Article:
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Charities and church leaders aghast at prospect of foreign aid cut

20 November 2020


ALMOST 200 British humanitarian, development, and domestic charities have called on the Prime Minister not to cut the UK’s foreign aid budget.

They were responding to strong hints that next week’s spending review by the Chancellor of the Exchequer will include a reduction of the amount of the country’s gross national income (GNI) spent on aid from 0.7 per cent to 0.5 per cent.

Leaders of 185 organisations, from the National Federation of Women’s Institutes to Save the Children, Christian Aid, and Friends of the Earth, have signed an open letter in which they say that any cut in the £15-billion UK aid spend would be “a significant threat” to development, and could “seriously jeopardise” the UK’s long-term global Covid-19 response.

The Chancellor, Rishi Sunak, is expected to announce a series of financial strictures in the Commons on Wednesday as a consequence of the massive spending by the Government on fighting the coronavirus pandemic.

In their letter, the signatories say: “We understand the challenges and difficulties the UK public faces. Covid-19 has cost more than a million lives and has strained economies around the world, including in the UK. However, at a time when 115 million people look set to be pushed back into extreme poverty, now is the time for an international, collaborative response to Covid-19.”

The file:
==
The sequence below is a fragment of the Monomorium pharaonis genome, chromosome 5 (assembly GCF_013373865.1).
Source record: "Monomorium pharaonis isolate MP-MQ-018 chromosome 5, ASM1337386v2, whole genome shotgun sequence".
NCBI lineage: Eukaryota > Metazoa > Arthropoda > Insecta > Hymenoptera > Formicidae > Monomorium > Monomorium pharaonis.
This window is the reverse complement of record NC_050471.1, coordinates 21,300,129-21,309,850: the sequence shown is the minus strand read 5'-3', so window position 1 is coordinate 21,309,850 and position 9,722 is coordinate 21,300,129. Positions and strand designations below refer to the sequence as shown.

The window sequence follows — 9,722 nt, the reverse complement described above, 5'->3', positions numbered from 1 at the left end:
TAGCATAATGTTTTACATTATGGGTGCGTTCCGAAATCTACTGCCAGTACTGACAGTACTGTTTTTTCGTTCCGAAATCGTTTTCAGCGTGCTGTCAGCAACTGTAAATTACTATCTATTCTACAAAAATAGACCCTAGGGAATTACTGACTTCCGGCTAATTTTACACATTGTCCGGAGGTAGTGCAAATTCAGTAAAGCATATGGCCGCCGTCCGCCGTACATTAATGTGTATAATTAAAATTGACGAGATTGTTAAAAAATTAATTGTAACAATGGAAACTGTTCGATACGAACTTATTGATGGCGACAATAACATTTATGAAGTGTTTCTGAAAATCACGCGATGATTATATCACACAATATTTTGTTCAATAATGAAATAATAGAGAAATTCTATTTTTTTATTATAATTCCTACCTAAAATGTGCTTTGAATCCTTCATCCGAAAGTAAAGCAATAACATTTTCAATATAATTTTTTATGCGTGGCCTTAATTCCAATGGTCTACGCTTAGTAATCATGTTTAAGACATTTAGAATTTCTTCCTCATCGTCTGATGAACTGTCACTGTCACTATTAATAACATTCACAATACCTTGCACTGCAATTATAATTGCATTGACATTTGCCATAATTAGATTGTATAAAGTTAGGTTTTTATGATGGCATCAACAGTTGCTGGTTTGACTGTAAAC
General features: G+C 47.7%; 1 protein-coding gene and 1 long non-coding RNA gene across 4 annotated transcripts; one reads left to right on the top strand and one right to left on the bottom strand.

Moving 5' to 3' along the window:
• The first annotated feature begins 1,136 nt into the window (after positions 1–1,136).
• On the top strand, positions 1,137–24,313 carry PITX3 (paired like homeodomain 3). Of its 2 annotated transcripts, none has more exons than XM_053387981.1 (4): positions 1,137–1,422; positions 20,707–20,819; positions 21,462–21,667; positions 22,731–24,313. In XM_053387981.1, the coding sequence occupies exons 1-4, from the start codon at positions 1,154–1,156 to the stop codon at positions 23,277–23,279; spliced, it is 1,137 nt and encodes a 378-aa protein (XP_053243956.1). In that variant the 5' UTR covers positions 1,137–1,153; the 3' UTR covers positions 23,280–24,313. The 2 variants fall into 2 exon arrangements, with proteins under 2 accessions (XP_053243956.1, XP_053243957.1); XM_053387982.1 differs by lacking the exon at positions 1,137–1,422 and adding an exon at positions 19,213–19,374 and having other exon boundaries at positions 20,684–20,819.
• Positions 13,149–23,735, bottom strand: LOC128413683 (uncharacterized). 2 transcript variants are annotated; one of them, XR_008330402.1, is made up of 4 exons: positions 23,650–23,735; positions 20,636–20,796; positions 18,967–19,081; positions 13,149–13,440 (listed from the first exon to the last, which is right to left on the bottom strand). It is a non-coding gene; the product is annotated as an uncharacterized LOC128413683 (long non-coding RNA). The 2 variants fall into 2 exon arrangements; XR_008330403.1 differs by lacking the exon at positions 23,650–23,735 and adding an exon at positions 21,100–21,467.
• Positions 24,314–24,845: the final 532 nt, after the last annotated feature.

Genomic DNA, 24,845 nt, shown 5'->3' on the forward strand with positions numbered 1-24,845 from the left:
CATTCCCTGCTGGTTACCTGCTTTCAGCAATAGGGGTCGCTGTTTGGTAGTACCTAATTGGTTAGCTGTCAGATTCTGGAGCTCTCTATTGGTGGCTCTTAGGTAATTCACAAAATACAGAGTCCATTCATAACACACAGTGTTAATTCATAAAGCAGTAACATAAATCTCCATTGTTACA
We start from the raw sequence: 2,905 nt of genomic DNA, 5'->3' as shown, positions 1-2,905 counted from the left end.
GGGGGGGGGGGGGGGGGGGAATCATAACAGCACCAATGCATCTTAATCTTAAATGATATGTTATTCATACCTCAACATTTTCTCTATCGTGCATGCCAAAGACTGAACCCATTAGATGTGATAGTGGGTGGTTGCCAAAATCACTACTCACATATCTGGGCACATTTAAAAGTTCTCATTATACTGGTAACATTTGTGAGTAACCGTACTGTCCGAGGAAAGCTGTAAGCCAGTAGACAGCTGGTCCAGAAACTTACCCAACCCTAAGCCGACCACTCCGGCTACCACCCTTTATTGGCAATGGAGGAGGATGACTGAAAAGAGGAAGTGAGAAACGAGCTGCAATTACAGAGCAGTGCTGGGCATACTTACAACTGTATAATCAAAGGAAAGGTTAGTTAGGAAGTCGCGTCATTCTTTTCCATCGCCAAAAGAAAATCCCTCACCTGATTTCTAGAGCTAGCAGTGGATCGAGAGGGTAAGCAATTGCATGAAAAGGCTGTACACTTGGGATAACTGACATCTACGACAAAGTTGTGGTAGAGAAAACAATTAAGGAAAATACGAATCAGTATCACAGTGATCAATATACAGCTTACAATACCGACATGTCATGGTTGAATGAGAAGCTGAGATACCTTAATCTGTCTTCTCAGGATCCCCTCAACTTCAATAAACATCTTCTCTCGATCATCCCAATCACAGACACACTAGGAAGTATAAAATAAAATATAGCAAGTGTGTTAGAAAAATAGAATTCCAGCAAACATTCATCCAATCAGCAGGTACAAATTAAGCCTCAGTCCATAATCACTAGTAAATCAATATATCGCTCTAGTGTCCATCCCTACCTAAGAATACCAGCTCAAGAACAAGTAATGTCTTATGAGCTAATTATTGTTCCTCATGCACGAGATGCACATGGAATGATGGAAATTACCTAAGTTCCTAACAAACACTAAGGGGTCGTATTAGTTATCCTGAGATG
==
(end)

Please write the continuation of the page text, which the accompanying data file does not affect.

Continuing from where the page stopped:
It continues: “A U-turn on your manifesto commitment to maintain the 0.7% target would signal we are a nation willing to balance its books on the backs of the world’s most marginalised people, many of whom are dealing with the impact of Covid-19 on top of existing hardship.

“This pandemic has shown us that no one is safe from this virus until we are all safe. The UK’s experience and credibility as a ‘development superpower’, rooted in its commitment and expertise, means it has a critical leadership role to play in helping strengthen global health systems and peacebuilding, tackle global challenges and reduce poverty to reduce the risks to us all from the next pandemic.”

The letter concludes: “It is a time that requires increased, not decreased, engagement from the British Government in its efforts to make the world healthier, safer and more prosperous.”

The Archbishop of Canterbury told The Observer on Sunday: “I’ve seen the good done by UK aid around the world. Our generosity and strategic input has genuinely changed lives and communities for the better. In his teaching, Jesus tells us we mustn’t limit our concept of neighbour simply to those close by to us. We need to heed that message in the tough times as well as the good.

“A global recovery from the economic consequences of the pandemic requires a global response. Keeping our aid commitment is a strong signal that the UK is a reliable partner for long-term economic, social, environmental, and educational advancement across the globe.”